Sweet, salty, savory, bitter, sour and umami can all be represented as well as a variety of textures by the combinations of foods that are selected. Remember, dining on Italian cuisine is an experience that is meant to stimulate all the senses, which is why it is perhaps so popular throughout the world. Sugared nuts, pickled sweet onion, olives, seasonal fruit, marinated artichoke and cured hard meats are some great examples of how each flavor and texture can be represented in an antipasto dish.
Stretching all the way to the Alps, the Northern region of Italy is known to showcase creamier foods that utilize the fantastic dairy that is produced in the rolling hills and pastures. The other aspect that is unique to a northern antipasto dish is the use of fresh herbs to compliment the creamy dairy based foods. Some common items you’ll find are fresh mozzarella and basil pesto, balsamic onions, prosciutto di parma, polenta fritta and olive tapenade.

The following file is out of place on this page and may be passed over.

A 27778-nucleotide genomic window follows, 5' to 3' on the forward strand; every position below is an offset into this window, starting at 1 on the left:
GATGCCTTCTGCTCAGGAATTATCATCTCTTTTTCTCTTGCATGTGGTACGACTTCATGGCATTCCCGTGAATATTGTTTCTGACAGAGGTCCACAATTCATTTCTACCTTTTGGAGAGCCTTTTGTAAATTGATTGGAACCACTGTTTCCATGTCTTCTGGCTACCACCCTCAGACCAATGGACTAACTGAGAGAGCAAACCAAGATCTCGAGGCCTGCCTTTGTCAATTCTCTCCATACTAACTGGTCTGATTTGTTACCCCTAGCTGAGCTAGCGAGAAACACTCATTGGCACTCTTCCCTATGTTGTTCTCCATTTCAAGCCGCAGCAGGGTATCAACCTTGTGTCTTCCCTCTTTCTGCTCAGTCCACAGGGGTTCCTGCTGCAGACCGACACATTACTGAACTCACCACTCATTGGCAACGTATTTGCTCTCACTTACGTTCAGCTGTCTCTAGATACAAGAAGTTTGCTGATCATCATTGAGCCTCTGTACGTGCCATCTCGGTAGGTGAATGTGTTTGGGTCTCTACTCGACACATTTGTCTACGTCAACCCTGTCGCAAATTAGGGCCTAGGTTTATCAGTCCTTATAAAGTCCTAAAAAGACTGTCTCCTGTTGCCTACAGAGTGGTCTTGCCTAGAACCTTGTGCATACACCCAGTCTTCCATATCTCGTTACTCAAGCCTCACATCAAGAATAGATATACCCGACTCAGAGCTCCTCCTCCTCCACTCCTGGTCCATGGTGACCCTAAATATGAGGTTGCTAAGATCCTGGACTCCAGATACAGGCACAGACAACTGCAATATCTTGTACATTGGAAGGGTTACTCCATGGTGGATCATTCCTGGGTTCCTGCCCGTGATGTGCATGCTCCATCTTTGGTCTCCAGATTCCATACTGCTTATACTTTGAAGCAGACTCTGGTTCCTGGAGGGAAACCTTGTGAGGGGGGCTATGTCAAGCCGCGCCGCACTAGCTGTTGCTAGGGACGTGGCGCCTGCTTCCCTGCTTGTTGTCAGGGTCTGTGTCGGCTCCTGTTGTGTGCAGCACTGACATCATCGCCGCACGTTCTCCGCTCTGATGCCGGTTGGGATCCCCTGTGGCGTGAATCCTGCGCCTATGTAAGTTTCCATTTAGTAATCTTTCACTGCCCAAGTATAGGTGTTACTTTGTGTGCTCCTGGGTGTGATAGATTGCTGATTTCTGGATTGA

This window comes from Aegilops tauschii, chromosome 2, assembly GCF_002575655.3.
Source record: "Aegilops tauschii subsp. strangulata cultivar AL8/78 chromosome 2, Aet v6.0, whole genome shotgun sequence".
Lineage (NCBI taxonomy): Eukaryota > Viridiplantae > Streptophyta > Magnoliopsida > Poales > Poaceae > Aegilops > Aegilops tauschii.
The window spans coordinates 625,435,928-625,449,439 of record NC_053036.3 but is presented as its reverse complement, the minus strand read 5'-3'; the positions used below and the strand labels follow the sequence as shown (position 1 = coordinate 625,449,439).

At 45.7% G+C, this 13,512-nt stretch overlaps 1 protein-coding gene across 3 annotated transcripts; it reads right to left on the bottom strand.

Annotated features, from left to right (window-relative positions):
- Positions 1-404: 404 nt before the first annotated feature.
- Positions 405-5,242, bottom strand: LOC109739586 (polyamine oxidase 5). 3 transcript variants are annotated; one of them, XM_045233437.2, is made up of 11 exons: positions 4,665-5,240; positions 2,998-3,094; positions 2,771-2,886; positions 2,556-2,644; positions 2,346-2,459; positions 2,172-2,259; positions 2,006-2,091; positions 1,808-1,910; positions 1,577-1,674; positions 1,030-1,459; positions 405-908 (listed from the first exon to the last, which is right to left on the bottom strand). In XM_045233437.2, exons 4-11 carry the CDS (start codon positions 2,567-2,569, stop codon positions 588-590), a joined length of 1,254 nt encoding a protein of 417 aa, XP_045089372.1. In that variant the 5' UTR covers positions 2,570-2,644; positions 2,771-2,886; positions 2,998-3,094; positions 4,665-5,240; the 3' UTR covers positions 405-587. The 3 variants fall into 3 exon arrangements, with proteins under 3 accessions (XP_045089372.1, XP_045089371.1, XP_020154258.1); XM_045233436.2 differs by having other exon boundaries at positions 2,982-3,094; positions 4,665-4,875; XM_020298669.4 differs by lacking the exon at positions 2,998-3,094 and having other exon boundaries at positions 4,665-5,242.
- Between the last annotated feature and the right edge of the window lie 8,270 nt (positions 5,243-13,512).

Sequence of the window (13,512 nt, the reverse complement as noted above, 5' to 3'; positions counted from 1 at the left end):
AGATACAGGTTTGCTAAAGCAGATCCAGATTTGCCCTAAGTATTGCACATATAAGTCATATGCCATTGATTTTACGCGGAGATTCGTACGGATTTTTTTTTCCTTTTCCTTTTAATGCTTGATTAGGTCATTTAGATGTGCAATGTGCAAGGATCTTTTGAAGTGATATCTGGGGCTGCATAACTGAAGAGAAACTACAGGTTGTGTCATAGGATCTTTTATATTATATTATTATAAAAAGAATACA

While the northern region is known for the dairy, the Central region is famous for the cheeses and rich, flavorful sauces. Tuscany is at the heart of the region and showcases a variety of wonderful items from both land and sea. You’ll find sautéed seafood, meats and cheeses like prosciutto, salami, gorgonzola and fontina cheese, smoked salmon and fennel.
Often a blend of Italian and Mediterranean cuisines, the Southern region features tomatoes and herbs that are combined with creamy cheeses and a variety of fresh seafood. Common staples of a southern antipasto dish include Romano and ricotta cheeses, a variety of olives, artichokes, sweet and hot soppressata, and anchovies.